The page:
Certainly one of the more unique translations! And the only one I know of involving the double meaning of “peshen” as both “mouth” and “language.” At least, that is what I have assumed to be Falsk’s intention with the line, “burning words or mouth”. You are likely expecting me to critique its inaccuracies, particularly the strange manipulations made to the final lines. However, I have been unable to uncover the exact instructions given by Shvindler. I know he assigned a translation of “The Sea-Beast,” but it is unclear whether he expected a traditional one or a more creative interpretation. I have done my best to fill these gaps of knowledge by seeking an interview with Shvindler and his students, but, sadly, none were available for contact. Elsa Falsk was found dead in Cayuga Lake a week after turning in her poem. A month later, 7 of her classmates died similarly unfortunate deaths in a dormitory fire. As for Shvindler, he went missing the final month of the semester and was never heard from again. All remaining classes were called off, all surviving students were passed automatically, and no Eadoran Studies course was ever hosted again at Cornell University. In fact, the creation of any clubs or student organizations relating to Eadoran studies was banned the following year (though, so far as I am aware, none were ever proposed). As for the remaining 21 students, I have been unable to track them down.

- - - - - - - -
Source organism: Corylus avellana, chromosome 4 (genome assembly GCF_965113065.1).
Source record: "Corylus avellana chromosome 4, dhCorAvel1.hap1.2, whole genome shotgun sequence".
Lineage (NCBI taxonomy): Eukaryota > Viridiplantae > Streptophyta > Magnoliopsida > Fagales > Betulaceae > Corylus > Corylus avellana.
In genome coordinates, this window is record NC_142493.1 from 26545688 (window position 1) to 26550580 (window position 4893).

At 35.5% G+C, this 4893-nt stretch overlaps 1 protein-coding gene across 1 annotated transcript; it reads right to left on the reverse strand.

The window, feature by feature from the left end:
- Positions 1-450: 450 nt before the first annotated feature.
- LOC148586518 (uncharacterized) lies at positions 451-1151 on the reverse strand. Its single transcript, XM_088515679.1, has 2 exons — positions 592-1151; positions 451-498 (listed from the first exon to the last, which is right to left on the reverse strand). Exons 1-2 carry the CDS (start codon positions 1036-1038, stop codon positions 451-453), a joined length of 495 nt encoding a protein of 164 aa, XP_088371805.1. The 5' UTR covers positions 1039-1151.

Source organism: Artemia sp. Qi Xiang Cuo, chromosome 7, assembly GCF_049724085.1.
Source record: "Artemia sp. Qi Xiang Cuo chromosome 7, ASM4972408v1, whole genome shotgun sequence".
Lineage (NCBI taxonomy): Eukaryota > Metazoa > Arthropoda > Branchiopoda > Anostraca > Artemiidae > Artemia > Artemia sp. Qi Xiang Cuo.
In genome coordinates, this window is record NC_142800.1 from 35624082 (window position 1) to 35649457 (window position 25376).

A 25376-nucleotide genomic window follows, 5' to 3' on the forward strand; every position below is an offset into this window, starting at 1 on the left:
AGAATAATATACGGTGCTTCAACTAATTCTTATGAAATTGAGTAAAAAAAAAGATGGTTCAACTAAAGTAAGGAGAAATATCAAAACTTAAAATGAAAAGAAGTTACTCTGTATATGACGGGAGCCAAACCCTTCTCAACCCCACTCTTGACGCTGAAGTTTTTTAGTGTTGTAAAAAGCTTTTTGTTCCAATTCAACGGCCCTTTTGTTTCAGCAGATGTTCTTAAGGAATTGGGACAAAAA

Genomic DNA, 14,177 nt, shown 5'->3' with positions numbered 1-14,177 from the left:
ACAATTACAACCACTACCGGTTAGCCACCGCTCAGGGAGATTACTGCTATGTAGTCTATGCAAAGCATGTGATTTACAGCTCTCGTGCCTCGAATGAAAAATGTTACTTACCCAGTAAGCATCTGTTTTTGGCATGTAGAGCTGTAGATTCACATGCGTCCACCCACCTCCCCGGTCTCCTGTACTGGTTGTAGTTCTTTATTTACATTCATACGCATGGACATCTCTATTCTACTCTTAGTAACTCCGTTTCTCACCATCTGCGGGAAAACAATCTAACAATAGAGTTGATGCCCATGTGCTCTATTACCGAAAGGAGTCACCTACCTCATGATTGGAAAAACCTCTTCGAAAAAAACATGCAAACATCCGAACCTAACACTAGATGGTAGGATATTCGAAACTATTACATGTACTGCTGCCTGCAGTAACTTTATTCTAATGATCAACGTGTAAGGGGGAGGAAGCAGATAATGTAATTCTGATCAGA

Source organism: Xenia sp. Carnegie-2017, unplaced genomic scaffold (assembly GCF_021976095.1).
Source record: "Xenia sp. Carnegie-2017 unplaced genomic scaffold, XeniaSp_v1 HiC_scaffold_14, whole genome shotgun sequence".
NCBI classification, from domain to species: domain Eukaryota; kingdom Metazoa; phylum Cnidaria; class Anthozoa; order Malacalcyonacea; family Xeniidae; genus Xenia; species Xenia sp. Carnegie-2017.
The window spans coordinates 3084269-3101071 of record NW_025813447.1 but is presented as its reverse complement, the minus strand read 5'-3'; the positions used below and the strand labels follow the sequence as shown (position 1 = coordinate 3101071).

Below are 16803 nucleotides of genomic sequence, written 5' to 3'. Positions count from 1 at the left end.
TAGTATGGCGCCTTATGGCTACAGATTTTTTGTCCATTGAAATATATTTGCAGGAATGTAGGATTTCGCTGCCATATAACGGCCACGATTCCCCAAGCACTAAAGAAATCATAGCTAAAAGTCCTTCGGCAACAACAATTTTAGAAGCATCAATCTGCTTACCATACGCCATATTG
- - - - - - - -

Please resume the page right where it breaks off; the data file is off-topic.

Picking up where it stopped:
It is truly unfortunate that these rare, ill-fated translations are all that exist. While Greek and Latin are taught at every university in the world, how difficult it is to study Eadoran! How difficult it is to even hear of it! If historians, scholars, classicists, and poets continue to ignore Eadora the world will continue to lose out on a vibrant and extraordinary civilization. In my opinion, that is a tragedy too terrible to accept. Too terrible to allow.
As this essay draws to a close, I would like to add one final poem—the final translation of my esteemed former colleague, the late Anna Kyogi. As will soon become apparent, she has chosen only to translate the Sea-Beast’s “speech”, and has taken a poetic approach. May her memory live on.
Song of the Sea-Beast
The night must come. The night must fall. And so must I burn
And some I shall spare. Yes, some I shall spare. Yes, some I shall throw
To the sea,
To the ocean.
I beg of you, listen! Please, listen!
Shall die by time’s deadly erosion.
I’m sorry I’ve told, and I’m sorry you know,
But I can’t let these words go unspoken.
shall carry this tragedy nobly, although
We must carry it into the ocean.
must carry it, carry it,
carry it, carry it,
carry it into the ocean.
Ruth Fishman is a creative writing student from New Jersey. She has two cats and is allergic to both of them. She is a reader at Orion’s Belt, and you can find her work published in Reader Beware.